It can’t have just been me who appreciated Lionel Messi that little bit more on Wednesday evening.
Barca’s fun-sized bag of tricks has always drawn us in, but Ruby Walsh’s retirement in Punchestown earlier in the day was a reminder of the assorted sporting riches presented to us at this point in time and the need to celebrate them at every opportunity.
That Walsh was contemplating what, for athletes, is described as “the first death” was no surprise to anyone with even a passing interest in National Hunt racing.
The timing and the secrecy with which it was kept made the announcement tantamount to an ambush.
The immediate emotion was simply regret at having failed to savour every step Kemboy had just taken.
But then, we rarely appreciate greatness until it passes us by.
Walsh was an anomaly in a sport that, for all the money and the passion it arouses in its afficionados, exists on the outer perimeter of the national sporting consciousness.
Even those of who would fret over how to write a docket on Grand National day knew of him and always understood that this was a talent of rare vintage.
The first time this column was sucked into Walsh’s orbit was in 2010 on the first of nine postings to the Cheltenham Festival.
The brief was straightforward: get some ‘colour’, mostly by hanging around the winners’ enclosure to hoover up the reaction.
It was the simplest of assignments, even for a racing agnostic. Ruby was a large part of that.
He obliged from the off on day one: with a win on Quevega in the Mare’s Hurdle that drew him level with the great Pat Taaffe at the head of those jockeys with most wins at Prestbury Park.
By the time the afternoon was out, he had left Arkle’s old pilot a stride behind with Sanctuaire doing the necessary in the Fred Winter.
Embellishing the copy were his falls off Quel Esprit and Citizen Vic and his shock fourth in the Queen Mother’s Champion Chase on Master Minded.
And all this teed up by a win for his sister Katie in the opener on Poker De Sivola.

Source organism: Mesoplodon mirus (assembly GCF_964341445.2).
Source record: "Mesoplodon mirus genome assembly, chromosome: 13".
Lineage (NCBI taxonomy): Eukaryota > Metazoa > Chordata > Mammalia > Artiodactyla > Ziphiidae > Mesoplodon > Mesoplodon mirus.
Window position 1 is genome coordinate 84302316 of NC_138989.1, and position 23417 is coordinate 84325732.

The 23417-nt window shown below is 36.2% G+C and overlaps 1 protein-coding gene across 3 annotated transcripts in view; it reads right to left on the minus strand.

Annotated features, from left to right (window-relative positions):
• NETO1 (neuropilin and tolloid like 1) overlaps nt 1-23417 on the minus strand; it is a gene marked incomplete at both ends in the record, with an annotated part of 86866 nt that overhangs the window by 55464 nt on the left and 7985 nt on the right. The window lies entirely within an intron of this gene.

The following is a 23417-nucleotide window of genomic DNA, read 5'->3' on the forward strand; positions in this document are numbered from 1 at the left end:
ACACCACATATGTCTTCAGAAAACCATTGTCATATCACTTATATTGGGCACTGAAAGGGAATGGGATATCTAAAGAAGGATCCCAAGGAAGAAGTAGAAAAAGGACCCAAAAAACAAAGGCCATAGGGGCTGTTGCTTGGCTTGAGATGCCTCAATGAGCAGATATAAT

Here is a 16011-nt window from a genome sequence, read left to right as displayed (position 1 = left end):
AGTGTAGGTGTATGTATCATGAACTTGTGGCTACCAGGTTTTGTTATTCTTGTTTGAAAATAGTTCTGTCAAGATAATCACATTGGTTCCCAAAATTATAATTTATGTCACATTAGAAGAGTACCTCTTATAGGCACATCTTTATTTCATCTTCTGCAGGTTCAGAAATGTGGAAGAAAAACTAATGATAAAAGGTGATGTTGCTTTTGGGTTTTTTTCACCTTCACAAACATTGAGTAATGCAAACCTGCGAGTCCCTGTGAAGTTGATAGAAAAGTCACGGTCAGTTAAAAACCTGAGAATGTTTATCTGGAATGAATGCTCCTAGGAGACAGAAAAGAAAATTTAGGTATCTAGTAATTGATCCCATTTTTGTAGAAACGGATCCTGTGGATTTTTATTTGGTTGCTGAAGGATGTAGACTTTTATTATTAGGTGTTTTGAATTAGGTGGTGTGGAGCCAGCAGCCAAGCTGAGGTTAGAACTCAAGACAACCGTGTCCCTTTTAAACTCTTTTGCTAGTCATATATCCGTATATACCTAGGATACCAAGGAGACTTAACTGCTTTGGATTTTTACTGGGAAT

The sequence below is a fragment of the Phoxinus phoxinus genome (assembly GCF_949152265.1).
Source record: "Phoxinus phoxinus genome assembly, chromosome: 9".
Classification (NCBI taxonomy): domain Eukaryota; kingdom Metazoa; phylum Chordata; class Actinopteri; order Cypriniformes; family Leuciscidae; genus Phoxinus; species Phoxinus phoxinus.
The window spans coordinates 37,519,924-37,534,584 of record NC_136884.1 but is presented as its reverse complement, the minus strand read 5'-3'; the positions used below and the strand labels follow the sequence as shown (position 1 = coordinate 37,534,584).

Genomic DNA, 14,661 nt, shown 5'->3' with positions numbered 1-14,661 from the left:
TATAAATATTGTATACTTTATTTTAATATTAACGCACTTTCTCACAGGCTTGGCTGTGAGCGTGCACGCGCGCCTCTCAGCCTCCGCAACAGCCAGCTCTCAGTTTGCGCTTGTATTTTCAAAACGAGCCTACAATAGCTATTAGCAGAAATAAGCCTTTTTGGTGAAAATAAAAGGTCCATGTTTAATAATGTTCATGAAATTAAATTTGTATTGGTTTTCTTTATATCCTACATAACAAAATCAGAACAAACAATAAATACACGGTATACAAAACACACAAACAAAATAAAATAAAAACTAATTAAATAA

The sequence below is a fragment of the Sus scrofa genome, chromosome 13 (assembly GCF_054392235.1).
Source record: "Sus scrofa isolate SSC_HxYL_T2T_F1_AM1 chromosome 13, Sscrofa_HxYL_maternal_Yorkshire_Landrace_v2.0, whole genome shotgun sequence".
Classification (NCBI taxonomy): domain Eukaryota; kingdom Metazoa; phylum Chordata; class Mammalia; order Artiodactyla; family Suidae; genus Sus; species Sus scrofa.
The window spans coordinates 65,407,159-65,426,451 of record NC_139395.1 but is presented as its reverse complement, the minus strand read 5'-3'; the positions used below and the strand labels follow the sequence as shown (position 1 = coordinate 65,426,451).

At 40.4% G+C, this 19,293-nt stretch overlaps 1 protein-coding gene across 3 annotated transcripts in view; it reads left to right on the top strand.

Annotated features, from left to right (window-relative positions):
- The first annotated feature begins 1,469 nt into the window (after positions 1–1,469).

“If I was going to drop dead, I would like to drop dead right here,” said their father Ted at some point.
A single monkey with a typewriter could have done some justice to all that.
As with Messi, the regularity with which Walsh produced the goods on the biggest of days exposed the risk that it would all be taken for granted.
There’s no point in seeking to capture the extent of that greatness here.
Many others, all of them better placed and with no need to reach for a dictionary of racing terms, have done so already and will again in the days and years to come.
But it is worth framing all those highs — and lows — in the wider context of a jockey’s life.
Walsh never sought to match AP McCoy’s appetite for rides at the smallest of tracks on the most remote of outposts, but that isn’t to say the man didn’t grind.
Not for jockeys the coddled life of professional team athletes: the segregated routine of training and R&R and the at-arm’s-length cordoned-off elitism deemed so necessary for some sports pros to perform.
To watch Walsh — and many others in the same union — at Cheltenham or Punchestown down the years was to marvel at the multiplicity of demands on him and the ease with which he kept them untangled.
Our last dealing with him was 14 months ago when he gave a life-in-the-day insight into his week at Cheltenham for this paper.
All jockeys are accustomed to making their own way through the season — our first trip to Cheltenham started with Davy Russell driving myself and the great Pat Keane to our digs from Birmingham Airport — but Walsh’s diary laid bare the manner in which they must multi-task and manage the sometimes conflicting demands on their biggest days.
A typical day demanded interviews for The Morning Line on Channel 4 along with time for the Irish Examiner and Racing UK slotted in too.
Trainers and owners needed consulting, before and after races. Corporate boxes had to be visited, stables checked, and so on. And all this in between riding in some of the world’s greatest races.
No Beats by Dre headphones. Just a bottle of Lucozade Sport in the weigh room.
No sanitised mixed zones but, instead, the maelstrom of a winners’ enclosure where journalists, trainers, owners, and assorted others all vie for seconds of your time as soon as you dismount.
And all this multiplied maybe five times in the one afternoon.
“The team guy gets on a bus and is in a camp and they have a team room,” Walsh explained in that eye-opening article last year.
“You don’t have that as an individual. You are catering for yourself. So, it is to fill the voids, the downtime.
"Like, you’re not going to go to the pub to have two pints and watch the soccer.” He has the time to do that now, if he wants.
"Writing in these pages yesterday, Walsh made clear an intention to build on his various media commitments and maybe give Willie Mullins a dig out in the yard.
"There will be plenty more offers to consider but you’d dearly love the chance to watch him multi-task just once more in and out of the saddle.